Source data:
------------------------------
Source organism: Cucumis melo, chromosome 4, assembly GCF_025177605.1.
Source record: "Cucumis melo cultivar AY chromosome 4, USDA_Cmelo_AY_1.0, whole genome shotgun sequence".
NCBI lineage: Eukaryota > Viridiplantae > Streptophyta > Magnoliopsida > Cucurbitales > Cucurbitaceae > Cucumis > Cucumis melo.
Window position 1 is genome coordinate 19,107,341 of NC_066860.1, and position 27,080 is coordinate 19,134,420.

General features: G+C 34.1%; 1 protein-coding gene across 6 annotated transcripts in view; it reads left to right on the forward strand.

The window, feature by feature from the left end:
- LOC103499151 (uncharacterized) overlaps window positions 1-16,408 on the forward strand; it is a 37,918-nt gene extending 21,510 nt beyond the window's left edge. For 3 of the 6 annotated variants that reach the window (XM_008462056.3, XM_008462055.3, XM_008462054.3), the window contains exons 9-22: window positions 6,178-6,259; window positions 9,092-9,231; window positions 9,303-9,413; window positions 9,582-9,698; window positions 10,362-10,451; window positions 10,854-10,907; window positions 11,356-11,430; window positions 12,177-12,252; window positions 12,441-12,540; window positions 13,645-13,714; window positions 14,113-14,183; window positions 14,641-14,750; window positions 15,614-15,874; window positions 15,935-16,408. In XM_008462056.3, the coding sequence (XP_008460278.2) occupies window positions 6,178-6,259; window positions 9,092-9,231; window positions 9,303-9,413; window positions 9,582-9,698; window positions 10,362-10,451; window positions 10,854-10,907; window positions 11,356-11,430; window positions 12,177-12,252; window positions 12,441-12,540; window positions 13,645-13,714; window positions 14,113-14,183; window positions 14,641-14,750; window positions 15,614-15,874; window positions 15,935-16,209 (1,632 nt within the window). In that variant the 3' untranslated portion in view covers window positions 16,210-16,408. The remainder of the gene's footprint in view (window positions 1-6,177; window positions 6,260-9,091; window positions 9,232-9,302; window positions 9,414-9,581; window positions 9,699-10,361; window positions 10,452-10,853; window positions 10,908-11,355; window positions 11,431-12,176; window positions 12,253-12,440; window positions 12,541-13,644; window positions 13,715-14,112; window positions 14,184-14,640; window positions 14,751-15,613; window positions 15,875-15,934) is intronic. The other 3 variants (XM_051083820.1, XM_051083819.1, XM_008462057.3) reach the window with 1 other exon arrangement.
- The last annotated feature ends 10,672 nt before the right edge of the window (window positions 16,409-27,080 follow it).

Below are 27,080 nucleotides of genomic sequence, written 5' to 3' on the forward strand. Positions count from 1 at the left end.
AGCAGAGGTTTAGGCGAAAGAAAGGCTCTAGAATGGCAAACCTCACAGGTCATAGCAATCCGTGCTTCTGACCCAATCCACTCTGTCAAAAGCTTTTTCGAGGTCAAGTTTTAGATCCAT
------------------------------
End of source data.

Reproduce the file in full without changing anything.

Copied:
Source organism: Cucumis melo, chromosome 4, assembly GCF_025177605.1.
Source record: "Cucumis melo cultivar AY chromosome 4, USDA_Cmelo_AY_1.0, whole genome shotgun sequence".
NCBI lineage: Eukaryota > Viridiplantae > Streptophyta > Magnoliopsida > Cucurbitales > Cucurbitaceae > Cucumis > Cucumis melo.
Window position 1 is genome coordinate 19,107,341 of NC_066860.1, and position 27,080 is coordinate 19,134,420.

General features: G+C 34.1%; 1 protein-coding gene across 6 annotated transcripts in view; it reads left to right on the forward strand.

The window, feature by feature from the left end:
- LOC103499151 (uncharacterized) overlaps window positions 1-16,408 on the forward strand; it is a 37,918-nt gene extending 21,510 nt beyond the window's left edge. For 3 of the 6 annotated variants that reach the window (XM_008462056.3, XM_008462055.3, XM_008462054.3), the window contains exons 9-22: window positions 6,178-6,259; window positions 9,092-9,231; window positions 9,303-9,413; window positions 9,582-9,698; window positions 10,362-10,451; window positions 10,854-10,907; window positions 11,356-11,430; window positions 12,177-12,252; window positions 12,441-12,540; window positions 13,645-13,714; window positions 14,113-14,183; window positions 14,641-14,750; window positions 15,614-15,874; window positions 15,935-16,408. In XM_008462056.3, the coding sequence (XP_008460278.2) occupies window positions 6,178-6,259; window positions 9,092-9,231; window positions 9,303-9,413; window positions 9,582-9,698; window positions 10,362-10,451; window positions 10,854-10,907; window positions 11,356-11,430; window positions 12,177-12,252; window positions 12,441-12,540; window positions 13,645-13,714; window positions 14,113-14,183; window positions 14,641-14,750; window positions 15,614-15,874; window positions 15,935-16,209 (1,632 nt within the window). In that variant the 3' untranslated portion in view covers window positions 16,210-16,408. The remainder of the gene's footprint in view (window positions 1-6,177; window positions 6,260-9,091; window positions 9,232-9,302; window positions 9,414-9,581; window positions 9,699-10,361; window positions 10,452-10,853; window positions 10,908-11,355; window positions 11,431-12,176; window positions 12,253-12,440; window positions 12,541-13,644; window positions 13,715-14,112; window positions 14,184-14,640; window positions 14,751-15,613; window positions 15,875-15,934) is intronic. The other 3 variants (XM_051083820.1, XM_051083819.1, XM_008462057.3) reach the window with 1 other exon arrangement.
- The last annotated feature ends 10,672 nt before the right edge of the window (window positions 16,409-27,080 follow it).

Below are 27,080 nucleotides of genomic sequence, written 5' to 3' on the forward strand. Positions count from 1 at the left end.
AGCAGAGGTTTAGGCGAAAGAAAGGCTCTAGAATGGCAAACCTCACAGGTCATAGCAATCCGTGCTTCTGACCCAATCCACTCTGTCAAAAGCTTTTTCGAGGTCAAGTTTTAGATCCAT